The things every high-achiever should know
Wow, this week flew by! I stayed diligent with tracking my progress in my various skills, but recently I’ve been experiencing tracking fatigue.
If you recall, I’ve been using a motivational time-tracking app called “Level Me Up!” (based on the 10,000 hours to mastery rule). Although the app’s “leveling up” feature is cool in its own right, in order to motivate myself to level up, I’ve created a system of short-term incentives (usually by allowing myself to buy items I’ve had my eye on: a coffee maker, subscription to Audible.com, etc.) to add an additional source of motivation. This system worked well for two weeks. Unfortunately, three challenges with this system are beginning to rear their heads:
a) Remembering to turn on the Level Me Up!’s skill timer while I’m working on a skill (and remembering to turn it off right when I’m done) have proven to be quite a nuisance because I keep forgetting. Especially at work where I’m constantly breaking for meetings, food, coffee, etc., it’s a pain to keep track of whether the timer is running or not.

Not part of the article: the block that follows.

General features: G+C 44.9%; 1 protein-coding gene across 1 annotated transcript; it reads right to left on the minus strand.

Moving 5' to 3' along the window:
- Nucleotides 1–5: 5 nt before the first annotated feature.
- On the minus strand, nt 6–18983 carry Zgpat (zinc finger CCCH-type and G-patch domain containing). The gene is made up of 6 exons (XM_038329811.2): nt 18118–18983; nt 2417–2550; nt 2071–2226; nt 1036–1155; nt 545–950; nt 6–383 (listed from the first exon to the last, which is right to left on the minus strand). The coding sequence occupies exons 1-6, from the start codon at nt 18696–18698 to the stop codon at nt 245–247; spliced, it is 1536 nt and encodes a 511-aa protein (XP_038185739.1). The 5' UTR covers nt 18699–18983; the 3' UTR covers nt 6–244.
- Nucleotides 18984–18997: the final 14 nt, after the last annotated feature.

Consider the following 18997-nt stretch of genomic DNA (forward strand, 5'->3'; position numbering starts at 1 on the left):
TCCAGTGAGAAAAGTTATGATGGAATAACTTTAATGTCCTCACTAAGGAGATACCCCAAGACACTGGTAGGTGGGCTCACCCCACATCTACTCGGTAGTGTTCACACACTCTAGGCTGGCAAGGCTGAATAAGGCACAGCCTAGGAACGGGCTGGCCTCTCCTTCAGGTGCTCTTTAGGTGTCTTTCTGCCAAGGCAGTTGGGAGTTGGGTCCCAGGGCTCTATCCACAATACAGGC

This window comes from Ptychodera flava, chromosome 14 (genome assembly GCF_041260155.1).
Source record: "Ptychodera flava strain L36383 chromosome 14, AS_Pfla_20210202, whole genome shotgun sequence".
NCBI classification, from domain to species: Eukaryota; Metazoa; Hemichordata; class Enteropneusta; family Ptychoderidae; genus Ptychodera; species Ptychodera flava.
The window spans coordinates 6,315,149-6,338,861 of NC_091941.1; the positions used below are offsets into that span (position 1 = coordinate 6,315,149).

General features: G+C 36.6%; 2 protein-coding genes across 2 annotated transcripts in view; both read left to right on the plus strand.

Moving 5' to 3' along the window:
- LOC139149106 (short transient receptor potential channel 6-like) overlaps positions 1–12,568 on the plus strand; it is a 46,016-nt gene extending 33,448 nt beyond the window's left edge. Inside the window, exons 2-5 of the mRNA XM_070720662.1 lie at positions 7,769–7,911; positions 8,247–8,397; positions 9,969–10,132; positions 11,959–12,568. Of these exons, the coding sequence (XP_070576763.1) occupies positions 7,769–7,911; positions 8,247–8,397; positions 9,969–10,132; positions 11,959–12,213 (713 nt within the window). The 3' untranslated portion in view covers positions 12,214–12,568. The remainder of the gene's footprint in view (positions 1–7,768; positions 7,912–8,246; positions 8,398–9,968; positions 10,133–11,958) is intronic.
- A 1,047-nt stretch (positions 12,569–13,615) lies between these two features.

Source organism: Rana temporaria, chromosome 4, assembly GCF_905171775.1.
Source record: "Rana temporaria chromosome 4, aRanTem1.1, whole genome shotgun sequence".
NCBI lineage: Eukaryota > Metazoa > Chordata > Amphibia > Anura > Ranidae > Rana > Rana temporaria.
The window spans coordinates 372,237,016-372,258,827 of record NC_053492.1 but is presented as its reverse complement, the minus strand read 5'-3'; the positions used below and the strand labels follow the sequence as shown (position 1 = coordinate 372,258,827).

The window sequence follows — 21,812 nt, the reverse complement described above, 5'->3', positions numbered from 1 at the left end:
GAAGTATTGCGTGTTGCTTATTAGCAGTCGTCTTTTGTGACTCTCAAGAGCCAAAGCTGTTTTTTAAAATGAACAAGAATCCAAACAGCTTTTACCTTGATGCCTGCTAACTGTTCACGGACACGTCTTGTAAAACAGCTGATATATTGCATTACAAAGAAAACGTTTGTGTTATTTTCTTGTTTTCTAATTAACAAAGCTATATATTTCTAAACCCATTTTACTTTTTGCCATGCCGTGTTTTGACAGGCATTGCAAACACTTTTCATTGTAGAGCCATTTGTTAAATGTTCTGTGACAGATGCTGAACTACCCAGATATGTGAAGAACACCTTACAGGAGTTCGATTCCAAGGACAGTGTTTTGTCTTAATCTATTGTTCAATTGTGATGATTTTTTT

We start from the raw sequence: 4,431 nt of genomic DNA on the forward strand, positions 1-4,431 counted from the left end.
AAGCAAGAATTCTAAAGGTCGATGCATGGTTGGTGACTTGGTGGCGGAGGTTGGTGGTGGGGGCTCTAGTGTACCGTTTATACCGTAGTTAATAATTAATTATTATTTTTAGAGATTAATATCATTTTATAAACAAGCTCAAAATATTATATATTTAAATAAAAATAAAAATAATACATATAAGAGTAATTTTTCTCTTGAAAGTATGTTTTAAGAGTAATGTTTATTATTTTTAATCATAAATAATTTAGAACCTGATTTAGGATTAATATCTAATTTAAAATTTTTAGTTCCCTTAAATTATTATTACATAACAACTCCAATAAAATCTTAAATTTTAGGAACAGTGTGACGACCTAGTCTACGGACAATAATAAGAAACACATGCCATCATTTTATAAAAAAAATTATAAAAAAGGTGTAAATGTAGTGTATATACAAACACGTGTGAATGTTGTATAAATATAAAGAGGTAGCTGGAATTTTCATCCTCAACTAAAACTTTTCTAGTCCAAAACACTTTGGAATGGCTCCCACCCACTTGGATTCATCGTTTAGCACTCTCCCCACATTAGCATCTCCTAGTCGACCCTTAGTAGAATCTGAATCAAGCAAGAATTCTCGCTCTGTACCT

b) Unfortunately (or fortunately), I’m running out of stuff to use as short term incentives. I’ve already reached enough levels to earn some of the things I’ve had my eye on. But now, I find myself running out of things to earn that aren’t excessively expensive. Given my budget, high-priced items for this experiment are a no-go. Curse my expensive tastes!
c) Based on the Bartle test discussed at the end of Part 2, I’ve learned that I’m an Achiever/Socializer hybrid. This means I find games fun because of the potential to reach a high level of performance and compete, cooperate, or discuss the game with friends. The fact that I don’t have a community with which to discuss, compare, and cooperate for the sake of a higher level diminishes my desire to level up.
As an exception to problem C, the leveling up in Fitocracy is still quite motivating because of the ties to a social community. I like being able to display how I perform in the gym, as well as interacting with others based on similar interests.
With that in mind, here are the solutions I’m going to be putting in place to fix these issues:
1) Remove “Marketer” from my list of skills. I’ve decided that since I have to go to work no matter what, the levels I earn for this skill are very arbitrary. Additionally, having to remember to set up the skill timer is very taxing. Removing this skill from my list will leave only more niche skills for me to develop and earn short term rewards on. This will require a smaller quantity of short-term incentives to use (which will save my money too), make it easier to track the time I invest in these skills, and prevent tracking fatigue.